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Trapping Jesus: When his Kingdom is from out of this World

The conflation of political affiliation and religious devotion isn’t new. In fact, it was one of the earliest traps the enemies of Christ tried to ensnare Him with.

Part of the reason Jesus infuriated people in power was because He refused to do their bidding. He served a higher calling than any man’s or institution’s.

The Pharisees famously tried to, in the words of Matthew, “trap Him in His words.” They asked Jesus, “Is it right to pay the imperial tax to Caesar or not?”

It was a question they hoped would trick Jesus into taking a volatile political position: If He answered “no,” He’d be running afoul of the rule of the Roman empire; If He said “yes,” then He could be seen as essentially agreeing to help fund the oppression being inflicted on His own people.

But Jesus knew better than to take a political position in this case. He knew He wasn’t actually being asked about a single issue. He was being asked to take a side. Jesus was wise enough not to take the bait.

Matthew writes,

But Jesus, knowing their evil intent, said, ‘You hypocrites, why are you trying to trap me? … Show me the coin used for paying the tax. Whose image is this? And whose inscription?’ ‘Caesar’s,’ they replied. Then He said to them, ‘So give back to Caesar what is Caesar’s, and to God what is God’s.’ When they heard this, they were amazed. So they left Him and went away.

At a trial before His crucifixion, Jesus was brought before Pilate. During His questioning, Pilate seemed baffled that Jesus wouldn’t clearly state what His political agenda actually was. It was hard for the Roman ruler to grasp that politics had nothing to do with the real agenda of Christ. Here’s the exchange:

Are you the king of the Jews?”

“Is that your own idea,” Jesus asked, “or did others talk to you about me?”

“Am I a Jew?” Pilate replied. “Your own people and chief priests handed you over to me. What is it you have done?”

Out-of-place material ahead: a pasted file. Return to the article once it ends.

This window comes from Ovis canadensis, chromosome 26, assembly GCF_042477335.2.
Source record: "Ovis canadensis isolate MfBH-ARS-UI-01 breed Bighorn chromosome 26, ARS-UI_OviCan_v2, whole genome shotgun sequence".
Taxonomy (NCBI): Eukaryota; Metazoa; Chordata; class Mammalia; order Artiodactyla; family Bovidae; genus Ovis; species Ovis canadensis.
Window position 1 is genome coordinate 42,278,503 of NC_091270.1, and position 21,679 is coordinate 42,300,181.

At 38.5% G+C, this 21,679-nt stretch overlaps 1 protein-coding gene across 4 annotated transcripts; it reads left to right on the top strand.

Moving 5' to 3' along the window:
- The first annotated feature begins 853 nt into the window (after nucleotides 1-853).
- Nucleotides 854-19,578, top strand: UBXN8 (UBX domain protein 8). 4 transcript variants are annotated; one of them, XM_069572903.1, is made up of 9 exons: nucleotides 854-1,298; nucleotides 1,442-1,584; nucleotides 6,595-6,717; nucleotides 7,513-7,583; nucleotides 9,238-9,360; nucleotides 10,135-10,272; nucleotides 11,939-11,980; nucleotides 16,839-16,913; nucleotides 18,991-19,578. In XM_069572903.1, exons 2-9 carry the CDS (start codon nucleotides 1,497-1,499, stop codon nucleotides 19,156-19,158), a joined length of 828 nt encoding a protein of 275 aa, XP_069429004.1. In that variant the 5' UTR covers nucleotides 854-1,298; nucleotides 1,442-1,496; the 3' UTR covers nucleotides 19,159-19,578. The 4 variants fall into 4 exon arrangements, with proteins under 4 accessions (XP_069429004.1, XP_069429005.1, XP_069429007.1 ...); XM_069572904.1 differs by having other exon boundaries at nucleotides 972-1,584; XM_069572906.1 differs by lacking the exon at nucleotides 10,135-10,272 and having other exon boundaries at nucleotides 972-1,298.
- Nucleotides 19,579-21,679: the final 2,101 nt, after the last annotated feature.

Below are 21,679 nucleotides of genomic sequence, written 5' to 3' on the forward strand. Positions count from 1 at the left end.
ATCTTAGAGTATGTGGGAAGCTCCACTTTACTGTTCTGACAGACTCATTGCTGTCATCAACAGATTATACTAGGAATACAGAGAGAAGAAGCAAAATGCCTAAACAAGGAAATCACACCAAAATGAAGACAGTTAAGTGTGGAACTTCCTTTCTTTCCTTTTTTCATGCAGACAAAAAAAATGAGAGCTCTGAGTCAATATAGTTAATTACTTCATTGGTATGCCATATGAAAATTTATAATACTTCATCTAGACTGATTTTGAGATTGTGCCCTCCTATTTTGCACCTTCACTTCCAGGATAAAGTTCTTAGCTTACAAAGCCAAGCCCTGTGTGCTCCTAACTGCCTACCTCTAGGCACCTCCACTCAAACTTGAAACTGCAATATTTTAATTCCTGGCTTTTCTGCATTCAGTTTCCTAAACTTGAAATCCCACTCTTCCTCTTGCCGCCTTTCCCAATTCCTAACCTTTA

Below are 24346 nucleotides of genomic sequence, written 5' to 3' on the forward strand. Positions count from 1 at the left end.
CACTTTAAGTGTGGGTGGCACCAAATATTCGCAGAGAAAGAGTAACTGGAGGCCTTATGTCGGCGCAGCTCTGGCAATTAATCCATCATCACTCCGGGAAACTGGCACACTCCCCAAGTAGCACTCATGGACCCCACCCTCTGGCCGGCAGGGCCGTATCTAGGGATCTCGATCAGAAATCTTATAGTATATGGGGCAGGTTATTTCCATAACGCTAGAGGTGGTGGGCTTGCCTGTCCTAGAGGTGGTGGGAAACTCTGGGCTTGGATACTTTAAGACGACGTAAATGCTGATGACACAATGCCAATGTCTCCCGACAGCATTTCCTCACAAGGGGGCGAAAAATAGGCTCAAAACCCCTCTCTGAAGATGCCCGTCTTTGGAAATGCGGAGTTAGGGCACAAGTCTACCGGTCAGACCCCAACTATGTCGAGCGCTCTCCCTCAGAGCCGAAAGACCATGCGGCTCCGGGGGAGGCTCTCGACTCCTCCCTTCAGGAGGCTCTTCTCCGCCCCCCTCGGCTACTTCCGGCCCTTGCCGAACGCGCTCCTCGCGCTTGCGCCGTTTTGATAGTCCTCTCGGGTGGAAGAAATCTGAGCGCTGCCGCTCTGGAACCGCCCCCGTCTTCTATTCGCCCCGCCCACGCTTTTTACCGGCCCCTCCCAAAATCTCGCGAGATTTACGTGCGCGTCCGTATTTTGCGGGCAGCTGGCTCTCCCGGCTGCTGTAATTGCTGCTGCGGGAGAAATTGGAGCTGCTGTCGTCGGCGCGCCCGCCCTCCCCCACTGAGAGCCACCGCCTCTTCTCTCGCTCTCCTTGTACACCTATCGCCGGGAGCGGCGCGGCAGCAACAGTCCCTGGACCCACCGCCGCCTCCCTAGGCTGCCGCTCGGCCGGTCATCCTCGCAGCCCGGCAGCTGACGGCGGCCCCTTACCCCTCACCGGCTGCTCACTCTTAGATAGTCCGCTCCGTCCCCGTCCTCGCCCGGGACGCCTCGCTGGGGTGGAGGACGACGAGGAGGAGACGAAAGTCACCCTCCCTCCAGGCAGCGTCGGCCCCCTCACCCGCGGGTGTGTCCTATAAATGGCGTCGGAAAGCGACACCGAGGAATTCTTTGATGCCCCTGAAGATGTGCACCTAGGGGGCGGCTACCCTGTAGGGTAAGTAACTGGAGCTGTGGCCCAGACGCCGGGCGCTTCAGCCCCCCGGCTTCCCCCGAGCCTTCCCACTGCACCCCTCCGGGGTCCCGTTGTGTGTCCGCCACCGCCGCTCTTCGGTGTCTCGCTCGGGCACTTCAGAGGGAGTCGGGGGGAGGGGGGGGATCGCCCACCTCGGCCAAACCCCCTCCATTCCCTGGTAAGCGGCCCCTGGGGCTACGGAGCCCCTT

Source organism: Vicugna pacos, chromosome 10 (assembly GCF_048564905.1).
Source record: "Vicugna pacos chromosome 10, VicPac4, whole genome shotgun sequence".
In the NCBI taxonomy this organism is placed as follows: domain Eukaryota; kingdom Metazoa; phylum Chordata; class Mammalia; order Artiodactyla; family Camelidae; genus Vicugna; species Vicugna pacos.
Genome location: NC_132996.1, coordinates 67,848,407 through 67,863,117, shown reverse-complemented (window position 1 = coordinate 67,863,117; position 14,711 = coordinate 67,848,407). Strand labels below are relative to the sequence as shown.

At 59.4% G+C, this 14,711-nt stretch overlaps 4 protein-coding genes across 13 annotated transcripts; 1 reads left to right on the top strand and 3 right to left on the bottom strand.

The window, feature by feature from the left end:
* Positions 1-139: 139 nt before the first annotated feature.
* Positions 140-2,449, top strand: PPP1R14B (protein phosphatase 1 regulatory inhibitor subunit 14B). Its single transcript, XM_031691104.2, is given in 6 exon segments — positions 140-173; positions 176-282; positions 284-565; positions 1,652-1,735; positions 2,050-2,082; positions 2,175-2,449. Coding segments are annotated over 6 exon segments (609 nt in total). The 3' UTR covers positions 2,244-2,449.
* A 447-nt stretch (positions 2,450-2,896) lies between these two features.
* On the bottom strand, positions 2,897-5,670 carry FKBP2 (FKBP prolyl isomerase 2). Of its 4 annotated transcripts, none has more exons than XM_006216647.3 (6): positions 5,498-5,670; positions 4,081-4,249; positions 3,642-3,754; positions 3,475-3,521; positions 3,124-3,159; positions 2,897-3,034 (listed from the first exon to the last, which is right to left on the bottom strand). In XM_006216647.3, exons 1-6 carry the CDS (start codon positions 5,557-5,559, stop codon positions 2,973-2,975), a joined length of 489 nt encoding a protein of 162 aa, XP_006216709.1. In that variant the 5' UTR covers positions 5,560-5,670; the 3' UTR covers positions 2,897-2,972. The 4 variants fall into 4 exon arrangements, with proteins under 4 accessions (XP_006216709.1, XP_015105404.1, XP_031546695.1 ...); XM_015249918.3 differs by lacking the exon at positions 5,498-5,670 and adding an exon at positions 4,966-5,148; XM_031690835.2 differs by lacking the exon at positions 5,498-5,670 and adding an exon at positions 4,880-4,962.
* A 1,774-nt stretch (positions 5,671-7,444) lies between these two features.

Jesus said, “My Kingdom is not of this world. If it were, my servants would fight to prevent my arrest by the Jewish leaders. But now my Kingdom is from another place.”

“You are a king, then!” said Pilate.

Jesus answered, “You say that I am a king. In fact, the reason I was born and came into the world is to testify to the truth. Everyone on the side of truth listens to me.”

Even back then, the idea of serving an agenda bigger than a political one seemed foreign. But Jesus was making one thing clear: His Kingdom was not of this world. His message did not fit neatly into a political ideology—but it didn’t need to.

His Good News did not serve to promote politicians or powerful people. It served to promote the idea that God’s love extended to everyone, especially the “least of these” that have no power.

Serving the Kingdom

We shouldn’t be afraid to get involved in politics or discussions about political issues. But, while forming our judgements and opinions, we can’t be such a slave to a label that we lose sight of something Jesus wanted His Church not to forget: Yes, we are called to build a Kingdom, but this Kingdom is from another place.

This Kingdom is not of this world.

This is a portion of an article originally posted on Relevant Magazine.